I started the day by doing a volunteer project with an amazing 82-year young friend. Her spirit and strength amaze me. The love of her life went home to the Lord a little over a year ago and she has her moments, but her attitude remains positive and she has spunk!
She wakes early, works hard and trusts God. She also is a walker. During our time together, we talked about how some of her friends are concerned that she walks alone. I asked her if she were ever afraid and she replied that she trusts her Savior and she tries to do smart things. Then, she shared with me how she walks. She has her walking stick in one hand and a can of wasp spray in the other.
Wasp spray! It makes perfect sense. The spray is toxic; it shoots 15-20 feet out of the can; and, being hit by it would be a shock to wasp or human alike.
After America was attacked on September 11, 2001, we all traveled without scissors and knitting needles. But, most of my friends had their own creative form of personal defense with them – gardening gloves, baseballs, a sharpened key on their key ring, and who knows what else.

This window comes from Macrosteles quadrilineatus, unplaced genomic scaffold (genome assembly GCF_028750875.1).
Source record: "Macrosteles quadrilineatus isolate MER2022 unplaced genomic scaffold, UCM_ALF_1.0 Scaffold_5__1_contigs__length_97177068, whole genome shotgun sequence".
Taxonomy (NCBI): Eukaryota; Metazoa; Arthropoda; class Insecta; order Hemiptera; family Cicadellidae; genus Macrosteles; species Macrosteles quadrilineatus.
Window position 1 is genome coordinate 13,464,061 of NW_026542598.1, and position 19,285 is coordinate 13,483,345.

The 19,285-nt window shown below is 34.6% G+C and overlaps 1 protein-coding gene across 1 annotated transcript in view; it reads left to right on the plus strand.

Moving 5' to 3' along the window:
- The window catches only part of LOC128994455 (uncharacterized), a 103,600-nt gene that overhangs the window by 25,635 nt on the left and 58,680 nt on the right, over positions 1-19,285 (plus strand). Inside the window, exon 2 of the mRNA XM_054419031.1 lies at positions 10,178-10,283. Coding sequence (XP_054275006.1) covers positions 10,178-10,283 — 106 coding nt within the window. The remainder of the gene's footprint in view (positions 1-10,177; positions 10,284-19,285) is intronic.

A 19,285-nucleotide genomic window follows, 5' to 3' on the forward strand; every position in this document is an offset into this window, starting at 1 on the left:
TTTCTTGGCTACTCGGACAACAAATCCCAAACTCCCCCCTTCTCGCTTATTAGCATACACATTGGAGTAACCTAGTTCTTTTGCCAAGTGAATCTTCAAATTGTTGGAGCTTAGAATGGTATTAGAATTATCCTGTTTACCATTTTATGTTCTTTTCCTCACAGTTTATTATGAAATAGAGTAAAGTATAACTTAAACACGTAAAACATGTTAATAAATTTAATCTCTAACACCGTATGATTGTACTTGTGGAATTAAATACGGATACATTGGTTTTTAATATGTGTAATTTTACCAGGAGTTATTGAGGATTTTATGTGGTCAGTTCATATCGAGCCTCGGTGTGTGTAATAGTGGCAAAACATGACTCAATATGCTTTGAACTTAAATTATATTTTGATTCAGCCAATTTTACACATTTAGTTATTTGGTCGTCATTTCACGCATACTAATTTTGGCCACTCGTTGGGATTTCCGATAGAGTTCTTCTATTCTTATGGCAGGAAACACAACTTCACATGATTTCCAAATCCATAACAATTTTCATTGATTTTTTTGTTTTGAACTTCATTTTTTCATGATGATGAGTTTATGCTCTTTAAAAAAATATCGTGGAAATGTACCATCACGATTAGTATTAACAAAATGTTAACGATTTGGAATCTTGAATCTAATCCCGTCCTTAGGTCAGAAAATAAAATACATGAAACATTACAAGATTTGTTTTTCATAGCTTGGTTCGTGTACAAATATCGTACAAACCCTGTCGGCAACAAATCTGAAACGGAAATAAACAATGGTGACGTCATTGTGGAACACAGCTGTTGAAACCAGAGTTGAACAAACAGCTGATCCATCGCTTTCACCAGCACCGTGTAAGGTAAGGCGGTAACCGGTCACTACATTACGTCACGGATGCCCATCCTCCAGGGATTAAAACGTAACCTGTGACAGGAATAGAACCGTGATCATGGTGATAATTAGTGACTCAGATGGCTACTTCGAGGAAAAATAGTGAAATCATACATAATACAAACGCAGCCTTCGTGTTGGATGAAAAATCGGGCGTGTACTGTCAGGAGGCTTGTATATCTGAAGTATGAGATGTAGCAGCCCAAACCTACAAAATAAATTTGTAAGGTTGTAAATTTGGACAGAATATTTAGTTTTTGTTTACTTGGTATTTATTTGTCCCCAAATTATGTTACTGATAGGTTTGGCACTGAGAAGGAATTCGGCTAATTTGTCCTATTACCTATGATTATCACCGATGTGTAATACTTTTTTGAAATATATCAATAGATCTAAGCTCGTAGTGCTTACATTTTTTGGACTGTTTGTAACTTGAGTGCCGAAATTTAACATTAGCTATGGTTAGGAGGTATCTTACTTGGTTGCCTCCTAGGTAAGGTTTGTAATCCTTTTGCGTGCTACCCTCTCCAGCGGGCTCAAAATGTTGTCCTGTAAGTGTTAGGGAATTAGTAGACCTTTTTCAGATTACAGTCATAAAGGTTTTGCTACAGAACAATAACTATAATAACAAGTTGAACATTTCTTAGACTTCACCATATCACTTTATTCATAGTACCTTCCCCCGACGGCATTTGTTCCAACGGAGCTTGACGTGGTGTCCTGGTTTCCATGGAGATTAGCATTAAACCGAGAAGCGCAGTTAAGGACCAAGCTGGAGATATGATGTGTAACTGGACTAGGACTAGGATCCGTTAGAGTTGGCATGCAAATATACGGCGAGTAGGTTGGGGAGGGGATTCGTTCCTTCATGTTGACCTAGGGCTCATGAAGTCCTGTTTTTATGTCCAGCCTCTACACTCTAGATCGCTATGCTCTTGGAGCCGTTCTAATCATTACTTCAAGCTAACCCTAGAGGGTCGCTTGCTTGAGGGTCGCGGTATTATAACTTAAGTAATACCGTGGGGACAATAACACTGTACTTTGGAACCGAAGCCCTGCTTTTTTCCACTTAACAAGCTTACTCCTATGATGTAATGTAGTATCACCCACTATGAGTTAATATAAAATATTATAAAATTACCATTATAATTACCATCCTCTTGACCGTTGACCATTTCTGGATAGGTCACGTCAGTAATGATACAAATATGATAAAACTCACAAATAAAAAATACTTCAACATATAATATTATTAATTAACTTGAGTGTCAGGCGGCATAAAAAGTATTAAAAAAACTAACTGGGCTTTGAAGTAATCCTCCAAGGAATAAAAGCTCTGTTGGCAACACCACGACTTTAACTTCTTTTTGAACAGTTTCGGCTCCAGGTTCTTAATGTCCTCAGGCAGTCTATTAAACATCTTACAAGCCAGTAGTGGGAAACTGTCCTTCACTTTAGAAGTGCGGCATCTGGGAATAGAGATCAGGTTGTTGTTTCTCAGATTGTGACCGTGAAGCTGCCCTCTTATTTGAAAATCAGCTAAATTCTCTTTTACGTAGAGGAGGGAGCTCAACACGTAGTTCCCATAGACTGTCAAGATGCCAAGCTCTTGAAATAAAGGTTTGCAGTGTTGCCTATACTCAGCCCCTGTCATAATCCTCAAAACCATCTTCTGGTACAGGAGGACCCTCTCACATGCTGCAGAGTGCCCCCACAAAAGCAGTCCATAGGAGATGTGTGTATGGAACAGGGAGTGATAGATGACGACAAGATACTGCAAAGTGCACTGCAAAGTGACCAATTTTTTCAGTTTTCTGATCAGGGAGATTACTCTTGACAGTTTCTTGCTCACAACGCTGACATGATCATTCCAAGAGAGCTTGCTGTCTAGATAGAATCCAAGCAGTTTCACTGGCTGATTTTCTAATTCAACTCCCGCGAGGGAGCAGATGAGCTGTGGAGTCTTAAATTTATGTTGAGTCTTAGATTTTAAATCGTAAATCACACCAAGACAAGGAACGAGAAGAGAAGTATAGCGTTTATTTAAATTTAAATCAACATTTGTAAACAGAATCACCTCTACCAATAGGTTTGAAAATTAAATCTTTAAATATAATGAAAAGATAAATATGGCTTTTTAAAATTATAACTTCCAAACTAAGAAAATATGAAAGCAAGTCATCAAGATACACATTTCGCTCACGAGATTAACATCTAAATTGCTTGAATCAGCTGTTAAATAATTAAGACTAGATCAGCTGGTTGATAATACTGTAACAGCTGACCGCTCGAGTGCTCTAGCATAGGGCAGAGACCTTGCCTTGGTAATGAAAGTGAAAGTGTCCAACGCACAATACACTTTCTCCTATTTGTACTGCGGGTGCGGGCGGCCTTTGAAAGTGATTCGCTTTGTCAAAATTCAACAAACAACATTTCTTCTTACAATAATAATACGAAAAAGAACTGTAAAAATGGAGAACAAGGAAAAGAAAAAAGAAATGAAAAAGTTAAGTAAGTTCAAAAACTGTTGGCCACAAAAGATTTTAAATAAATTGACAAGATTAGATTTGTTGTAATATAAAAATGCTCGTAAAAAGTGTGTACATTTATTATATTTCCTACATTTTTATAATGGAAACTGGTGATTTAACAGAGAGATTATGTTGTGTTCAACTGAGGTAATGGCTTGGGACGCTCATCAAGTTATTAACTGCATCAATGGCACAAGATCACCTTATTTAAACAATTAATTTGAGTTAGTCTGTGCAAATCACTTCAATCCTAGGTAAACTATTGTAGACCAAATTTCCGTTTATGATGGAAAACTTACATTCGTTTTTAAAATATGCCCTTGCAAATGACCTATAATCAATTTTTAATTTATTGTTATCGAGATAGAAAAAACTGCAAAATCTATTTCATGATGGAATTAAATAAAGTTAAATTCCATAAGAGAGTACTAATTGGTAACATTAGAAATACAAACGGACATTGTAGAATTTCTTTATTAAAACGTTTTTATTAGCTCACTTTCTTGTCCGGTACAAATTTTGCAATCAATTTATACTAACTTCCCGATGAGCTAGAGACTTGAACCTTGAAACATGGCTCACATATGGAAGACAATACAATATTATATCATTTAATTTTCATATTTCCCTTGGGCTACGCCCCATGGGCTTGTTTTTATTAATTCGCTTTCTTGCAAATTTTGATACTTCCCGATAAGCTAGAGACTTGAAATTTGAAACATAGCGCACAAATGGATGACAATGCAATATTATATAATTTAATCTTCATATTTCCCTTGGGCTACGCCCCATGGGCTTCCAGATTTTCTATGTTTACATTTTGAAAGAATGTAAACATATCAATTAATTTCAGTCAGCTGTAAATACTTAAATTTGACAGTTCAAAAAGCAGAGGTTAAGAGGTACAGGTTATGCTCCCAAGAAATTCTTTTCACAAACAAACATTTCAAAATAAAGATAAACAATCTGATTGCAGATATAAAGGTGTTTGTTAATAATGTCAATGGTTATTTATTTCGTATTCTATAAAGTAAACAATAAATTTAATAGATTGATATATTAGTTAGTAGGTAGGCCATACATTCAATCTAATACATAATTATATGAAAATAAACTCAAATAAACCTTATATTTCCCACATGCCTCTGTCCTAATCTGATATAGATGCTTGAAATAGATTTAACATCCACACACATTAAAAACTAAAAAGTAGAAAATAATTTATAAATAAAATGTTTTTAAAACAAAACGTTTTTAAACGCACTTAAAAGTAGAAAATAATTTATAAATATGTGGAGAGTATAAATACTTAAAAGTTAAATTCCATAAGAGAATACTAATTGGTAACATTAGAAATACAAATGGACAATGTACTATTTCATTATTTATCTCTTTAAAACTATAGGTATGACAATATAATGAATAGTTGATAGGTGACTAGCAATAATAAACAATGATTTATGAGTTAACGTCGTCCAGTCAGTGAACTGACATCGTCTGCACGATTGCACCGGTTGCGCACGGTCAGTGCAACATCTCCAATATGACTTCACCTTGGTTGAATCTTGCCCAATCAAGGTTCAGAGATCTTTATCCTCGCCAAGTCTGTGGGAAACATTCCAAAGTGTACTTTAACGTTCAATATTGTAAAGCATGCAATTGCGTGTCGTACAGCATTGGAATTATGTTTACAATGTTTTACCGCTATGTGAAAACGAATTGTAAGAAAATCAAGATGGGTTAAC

We are all more careful about personal safety than we were before 911.
And at work, we talked more about personal safety. Before I retired, we had to take an on-line training course on travel safety. It was an interesting task. During an hour-long session, the student was on a virtual business trip that involved every possible threat imaginable – airplane hijackers, bombs under the rental car, a terrorist breaking down your hotel room door….well, you get the point. It was a little silly, but it made me think.
While the government training course focused on safety while traveling, I personally was more concerned about my own safety leaving the building where I worked. Most exits had brick steps that were often covered with wet leaves. As I left the building walking down those steps, I would hold the hand rail tightly, persuaded fully that if I fell my head would break open like a melon as it bounced on those bricks.
Are those you lead safe? Have you asked them about their own concerns?
Proverbs 27:23 reminds us “Know well the condition of your flocks, and give attention to your herds…”
Do you know what concerns your people? Could you eliminate a safety hazard, inspiring your workforce and avoiding future incidents?